Wilmington storm chaser in Houston for Harvey, talks about current conditions

0

WILMINGTON, NC (WWAY) — Harvey is still causing catastrophe for millions in Texas.

“Disaster unfolding here in slow motion because this is happening over the course of several days.”

- Advertisement -

That is what Wilmington storm chaser Mark Sudduth said as he is experiencing everything first hand with Harvey.

“What is going to be now known as the Houston flood from Harvey is going to be very similar in that a lot of people are going to be trapped, but except in this case Houston did not evacuate. You do not evacuate for rain fall necessarily, certainly not a city of 4 million people.”

Suddeth said this storm reminds him of Hurricane Katrina.

“Well the only thing we can compare this to in the last, in the recent memory 12 years ago would be Hurricane Katrina. This is a flood event that will be very similar, but it is from rain fall not storm serge in the Houston area,” Suddeth said.

He said the city is at a standstill due to the heavy bands of continuous rain.

“People are driving the wrong way on the interstate to try to get off the interstate system, get home and it was a little bit nerve wracking to be honest with you. I was very safe, but this sort of panic mode when you know that the water is rising all over a good deal of Houston and you’ve got to get somewhere,” Sudduth said.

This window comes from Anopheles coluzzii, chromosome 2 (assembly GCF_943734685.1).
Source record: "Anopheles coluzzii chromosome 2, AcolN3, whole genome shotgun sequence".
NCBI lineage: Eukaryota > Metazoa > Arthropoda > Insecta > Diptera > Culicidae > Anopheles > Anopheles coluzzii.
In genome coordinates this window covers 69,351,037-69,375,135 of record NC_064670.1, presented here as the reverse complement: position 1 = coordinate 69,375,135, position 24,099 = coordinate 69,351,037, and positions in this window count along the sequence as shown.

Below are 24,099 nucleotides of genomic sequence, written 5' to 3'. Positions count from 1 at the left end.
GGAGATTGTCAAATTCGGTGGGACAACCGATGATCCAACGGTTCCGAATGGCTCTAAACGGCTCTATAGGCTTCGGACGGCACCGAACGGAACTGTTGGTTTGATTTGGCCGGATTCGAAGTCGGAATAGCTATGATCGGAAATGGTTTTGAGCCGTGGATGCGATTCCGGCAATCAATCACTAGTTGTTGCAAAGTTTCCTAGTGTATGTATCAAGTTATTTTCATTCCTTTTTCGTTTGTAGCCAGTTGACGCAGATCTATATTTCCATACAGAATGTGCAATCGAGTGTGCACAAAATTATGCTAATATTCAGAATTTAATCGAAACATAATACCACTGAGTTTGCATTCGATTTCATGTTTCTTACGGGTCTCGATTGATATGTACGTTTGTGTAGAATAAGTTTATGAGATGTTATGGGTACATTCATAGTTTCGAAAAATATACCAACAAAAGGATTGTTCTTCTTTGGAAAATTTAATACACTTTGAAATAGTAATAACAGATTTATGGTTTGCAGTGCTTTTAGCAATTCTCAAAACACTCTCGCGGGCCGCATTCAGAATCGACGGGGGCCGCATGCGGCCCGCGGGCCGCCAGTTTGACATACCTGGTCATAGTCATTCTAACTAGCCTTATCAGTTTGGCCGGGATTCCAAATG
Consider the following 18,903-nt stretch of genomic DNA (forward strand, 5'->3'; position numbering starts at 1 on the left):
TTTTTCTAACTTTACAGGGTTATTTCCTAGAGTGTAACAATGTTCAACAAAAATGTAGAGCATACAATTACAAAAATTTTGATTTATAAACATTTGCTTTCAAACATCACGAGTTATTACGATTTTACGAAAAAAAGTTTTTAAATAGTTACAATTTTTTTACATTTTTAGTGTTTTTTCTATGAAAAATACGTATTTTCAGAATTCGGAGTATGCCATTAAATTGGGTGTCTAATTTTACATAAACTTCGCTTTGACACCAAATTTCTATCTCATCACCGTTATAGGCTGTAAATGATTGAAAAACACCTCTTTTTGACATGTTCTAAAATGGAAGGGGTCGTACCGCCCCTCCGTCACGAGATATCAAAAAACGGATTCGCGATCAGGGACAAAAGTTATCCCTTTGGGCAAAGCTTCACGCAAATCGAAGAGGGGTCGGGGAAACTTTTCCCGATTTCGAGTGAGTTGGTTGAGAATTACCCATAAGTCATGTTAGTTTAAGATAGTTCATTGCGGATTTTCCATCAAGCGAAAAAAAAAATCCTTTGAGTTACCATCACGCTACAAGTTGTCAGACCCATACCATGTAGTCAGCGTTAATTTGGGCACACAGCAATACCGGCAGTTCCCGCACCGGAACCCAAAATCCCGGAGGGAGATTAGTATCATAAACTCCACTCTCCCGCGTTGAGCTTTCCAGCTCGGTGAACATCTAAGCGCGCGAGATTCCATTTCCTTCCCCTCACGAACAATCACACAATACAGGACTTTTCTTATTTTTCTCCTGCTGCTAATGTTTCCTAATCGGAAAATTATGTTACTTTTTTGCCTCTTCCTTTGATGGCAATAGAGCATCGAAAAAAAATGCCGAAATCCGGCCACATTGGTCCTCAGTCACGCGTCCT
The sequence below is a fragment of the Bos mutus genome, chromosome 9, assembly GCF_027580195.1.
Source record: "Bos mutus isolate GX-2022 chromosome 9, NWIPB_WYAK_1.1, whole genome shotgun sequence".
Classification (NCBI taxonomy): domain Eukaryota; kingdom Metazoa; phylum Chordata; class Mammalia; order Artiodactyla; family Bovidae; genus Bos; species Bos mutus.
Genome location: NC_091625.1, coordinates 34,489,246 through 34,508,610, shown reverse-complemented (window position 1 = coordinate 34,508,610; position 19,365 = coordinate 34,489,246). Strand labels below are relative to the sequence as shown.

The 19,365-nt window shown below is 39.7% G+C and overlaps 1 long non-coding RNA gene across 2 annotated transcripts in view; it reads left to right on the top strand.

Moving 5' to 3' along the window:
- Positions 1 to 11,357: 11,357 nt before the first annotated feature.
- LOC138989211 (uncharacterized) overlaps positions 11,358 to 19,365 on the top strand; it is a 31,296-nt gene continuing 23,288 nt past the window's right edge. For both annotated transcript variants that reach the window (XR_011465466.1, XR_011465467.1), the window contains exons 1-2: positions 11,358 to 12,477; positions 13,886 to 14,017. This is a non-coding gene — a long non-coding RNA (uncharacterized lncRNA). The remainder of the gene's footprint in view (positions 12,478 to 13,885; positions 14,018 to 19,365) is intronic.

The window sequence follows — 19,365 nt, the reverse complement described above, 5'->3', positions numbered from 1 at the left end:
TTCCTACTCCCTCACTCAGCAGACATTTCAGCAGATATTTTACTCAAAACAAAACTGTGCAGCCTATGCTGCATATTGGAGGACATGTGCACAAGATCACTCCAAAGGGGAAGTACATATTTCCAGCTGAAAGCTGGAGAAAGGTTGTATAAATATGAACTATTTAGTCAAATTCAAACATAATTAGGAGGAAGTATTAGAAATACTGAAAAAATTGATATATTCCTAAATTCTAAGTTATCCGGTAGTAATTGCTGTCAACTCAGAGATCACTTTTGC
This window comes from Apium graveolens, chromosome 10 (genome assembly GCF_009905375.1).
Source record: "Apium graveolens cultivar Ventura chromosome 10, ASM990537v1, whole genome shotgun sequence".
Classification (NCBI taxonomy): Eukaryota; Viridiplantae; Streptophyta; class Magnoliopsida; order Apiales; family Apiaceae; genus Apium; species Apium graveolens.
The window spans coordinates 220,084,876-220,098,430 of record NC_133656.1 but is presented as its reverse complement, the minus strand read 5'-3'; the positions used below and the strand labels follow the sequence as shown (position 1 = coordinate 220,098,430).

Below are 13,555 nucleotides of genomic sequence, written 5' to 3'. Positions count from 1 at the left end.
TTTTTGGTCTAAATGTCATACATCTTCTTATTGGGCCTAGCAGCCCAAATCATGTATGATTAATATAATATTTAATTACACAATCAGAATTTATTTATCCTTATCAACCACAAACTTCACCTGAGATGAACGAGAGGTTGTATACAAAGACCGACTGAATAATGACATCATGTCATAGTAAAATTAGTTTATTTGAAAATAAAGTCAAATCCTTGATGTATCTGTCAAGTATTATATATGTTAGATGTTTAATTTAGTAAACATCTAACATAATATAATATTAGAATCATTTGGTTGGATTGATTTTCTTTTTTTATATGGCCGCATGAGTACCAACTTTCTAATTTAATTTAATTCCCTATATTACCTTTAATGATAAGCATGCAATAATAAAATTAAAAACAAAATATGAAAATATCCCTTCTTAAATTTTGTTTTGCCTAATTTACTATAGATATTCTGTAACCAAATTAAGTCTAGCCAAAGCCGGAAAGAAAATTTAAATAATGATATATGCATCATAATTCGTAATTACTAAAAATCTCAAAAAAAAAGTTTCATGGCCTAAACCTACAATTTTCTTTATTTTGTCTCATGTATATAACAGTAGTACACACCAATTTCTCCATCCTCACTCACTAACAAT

And unfortunately, things aren’t forecasted to get any better, any time soon.

“This is going to last for several more days. 3 to 5 more days from today, which is absolutely unprecedented and it’s just going to get worse from here and that is the absolutely truth. This is the beginning of this catastrophe,” Sudduth said.

As a Wilmington resident, the storm chaser wants people to always be prepared.

“Everybody back in North Carolina, and my hometown there of Wilmington, we need to look at Matthew of last year and Harvey today and remember that we are certainly vulnerable maybe not in the same way as Houston is, for obvious reasons, but we’ve been fairly lucky in South East North Carolina. Despite what we had last year and maybe use this as an example,” Sudduth said.

Sudduth said he will be returning back home to North Carolina soon.